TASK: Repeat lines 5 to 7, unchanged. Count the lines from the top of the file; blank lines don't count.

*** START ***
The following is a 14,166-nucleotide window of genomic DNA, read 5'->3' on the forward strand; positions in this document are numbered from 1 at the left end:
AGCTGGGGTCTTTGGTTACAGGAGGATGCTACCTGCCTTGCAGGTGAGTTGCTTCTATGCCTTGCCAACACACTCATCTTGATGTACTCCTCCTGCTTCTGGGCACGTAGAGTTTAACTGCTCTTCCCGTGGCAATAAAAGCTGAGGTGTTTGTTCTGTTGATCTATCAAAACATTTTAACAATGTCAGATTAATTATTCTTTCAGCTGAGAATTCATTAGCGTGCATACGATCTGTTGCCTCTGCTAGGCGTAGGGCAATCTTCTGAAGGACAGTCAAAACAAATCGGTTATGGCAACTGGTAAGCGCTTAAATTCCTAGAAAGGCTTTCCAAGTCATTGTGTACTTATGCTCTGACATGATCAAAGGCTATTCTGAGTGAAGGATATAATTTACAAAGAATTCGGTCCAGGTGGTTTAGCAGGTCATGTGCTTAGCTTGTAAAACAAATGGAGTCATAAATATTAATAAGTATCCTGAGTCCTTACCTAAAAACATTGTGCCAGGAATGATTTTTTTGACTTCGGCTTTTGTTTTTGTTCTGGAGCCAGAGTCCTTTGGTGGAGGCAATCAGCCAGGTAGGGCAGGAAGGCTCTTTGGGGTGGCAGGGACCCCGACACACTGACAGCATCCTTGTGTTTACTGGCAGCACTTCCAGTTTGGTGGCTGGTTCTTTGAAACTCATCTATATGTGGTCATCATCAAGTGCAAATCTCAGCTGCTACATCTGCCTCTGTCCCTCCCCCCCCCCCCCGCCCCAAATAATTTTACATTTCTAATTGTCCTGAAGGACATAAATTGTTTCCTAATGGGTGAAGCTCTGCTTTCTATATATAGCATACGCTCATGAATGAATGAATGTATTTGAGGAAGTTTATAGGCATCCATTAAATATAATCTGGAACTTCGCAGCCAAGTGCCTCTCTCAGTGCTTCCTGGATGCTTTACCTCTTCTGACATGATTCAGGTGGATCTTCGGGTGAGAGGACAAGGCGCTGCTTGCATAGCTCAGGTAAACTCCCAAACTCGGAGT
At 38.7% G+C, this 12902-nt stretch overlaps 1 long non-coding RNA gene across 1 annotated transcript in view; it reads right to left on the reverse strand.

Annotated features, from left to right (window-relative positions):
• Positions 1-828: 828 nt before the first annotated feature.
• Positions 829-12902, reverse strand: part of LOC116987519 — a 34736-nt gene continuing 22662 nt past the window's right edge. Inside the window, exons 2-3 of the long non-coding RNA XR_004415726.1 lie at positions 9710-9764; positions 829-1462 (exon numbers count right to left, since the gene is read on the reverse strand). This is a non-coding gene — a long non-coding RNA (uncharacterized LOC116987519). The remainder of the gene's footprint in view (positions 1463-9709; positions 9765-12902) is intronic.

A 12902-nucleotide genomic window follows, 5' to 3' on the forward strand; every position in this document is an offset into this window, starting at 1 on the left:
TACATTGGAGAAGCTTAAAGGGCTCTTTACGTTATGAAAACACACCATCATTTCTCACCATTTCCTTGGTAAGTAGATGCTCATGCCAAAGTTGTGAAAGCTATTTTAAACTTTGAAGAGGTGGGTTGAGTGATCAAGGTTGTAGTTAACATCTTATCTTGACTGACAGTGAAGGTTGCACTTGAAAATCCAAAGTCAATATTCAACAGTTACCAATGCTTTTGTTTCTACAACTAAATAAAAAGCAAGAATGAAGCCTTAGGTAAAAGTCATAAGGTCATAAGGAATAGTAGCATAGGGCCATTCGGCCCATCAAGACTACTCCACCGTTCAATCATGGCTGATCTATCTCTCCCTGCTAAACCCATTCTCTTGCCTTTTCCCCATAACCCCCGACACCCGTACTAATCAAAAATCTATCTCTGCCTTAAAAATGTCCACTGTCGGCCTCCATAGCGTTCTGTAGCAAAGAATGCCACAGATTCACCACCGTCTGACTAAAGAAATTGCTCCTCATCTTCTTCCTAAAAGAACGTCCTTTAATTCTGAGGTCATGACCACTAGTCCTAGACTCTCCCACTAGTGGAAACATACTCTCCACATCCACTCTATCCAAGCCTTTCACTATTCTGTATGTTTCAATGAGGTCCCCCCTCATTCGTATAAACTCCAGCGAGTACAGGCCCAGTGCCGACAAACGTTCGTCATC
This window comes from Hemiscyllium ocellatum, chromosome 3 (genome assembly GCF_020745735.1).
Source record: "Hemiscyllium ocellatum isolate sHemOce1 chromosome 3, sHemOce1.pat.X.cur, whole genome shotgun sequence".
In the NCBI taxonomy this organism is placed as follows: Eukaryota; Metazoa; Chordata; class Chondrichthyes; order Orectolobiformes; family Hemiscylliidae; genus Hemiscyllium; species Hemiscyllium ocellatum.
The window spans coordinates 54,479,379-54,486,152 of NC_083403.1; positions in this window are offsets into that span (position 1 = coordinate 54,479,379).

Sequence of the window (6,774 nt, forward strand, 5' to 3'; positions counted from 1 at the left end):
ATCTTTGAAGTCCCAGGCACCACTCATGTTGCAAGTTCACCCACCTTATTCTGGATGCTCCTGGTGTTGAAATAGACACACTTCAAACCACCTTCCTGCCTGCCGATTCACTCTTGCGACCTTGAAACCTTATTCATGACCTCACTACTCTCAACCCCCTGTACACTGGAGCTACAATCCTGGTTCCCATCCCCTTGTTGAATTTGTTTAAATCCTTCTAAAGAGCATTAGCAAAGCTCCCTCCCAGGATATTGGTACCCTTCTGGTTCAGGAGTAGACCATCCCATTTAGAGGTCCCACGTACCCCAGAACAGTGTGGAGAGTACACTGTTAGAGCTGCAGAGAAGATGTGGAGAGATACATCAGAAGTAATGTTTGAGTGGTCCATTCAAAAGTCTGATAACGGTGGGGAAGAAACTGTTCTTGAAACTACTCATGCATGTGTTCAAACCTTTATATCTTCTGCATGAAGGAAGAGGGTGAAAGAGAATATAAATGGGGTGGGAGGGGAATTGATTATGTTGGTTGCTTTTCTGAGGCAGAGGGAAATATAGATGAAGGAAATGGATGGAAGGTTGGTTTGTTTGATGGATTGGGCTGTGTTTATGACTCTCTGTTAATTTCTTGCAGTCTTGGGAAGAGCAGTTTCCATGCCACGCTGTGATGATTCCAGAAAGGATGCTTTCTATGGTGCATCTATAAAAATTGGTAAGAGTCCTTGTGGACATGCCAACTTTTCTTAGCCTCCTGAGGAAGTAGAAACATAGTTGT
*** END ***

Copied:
• Positions 1-828: 828 nt before the first annotated feature.
• Positions 829-12902, reverse strand: part of LOC116987519 — a 34736-nt gene continuing 22662 nt past the window's right edge. Inside the window, exons 2-3 of the long non-coding RNA XR_004415726.1 lie at positions 9710-9764; positions 829-1462 (exon numbers count right to left, since the gene is read on the reverse strand). This is a non-coding gene — a long non-coding RNA (uncharacterized LOC116987519). The remainder of the gene's footprint in view (positions 1463-9709; positions 9765-12902) is intronic.

A 12902-nucleotide genomic window follows, 5' to 3' on the forward strand; every position in this document is an offset into this window, starting at 1 on the left: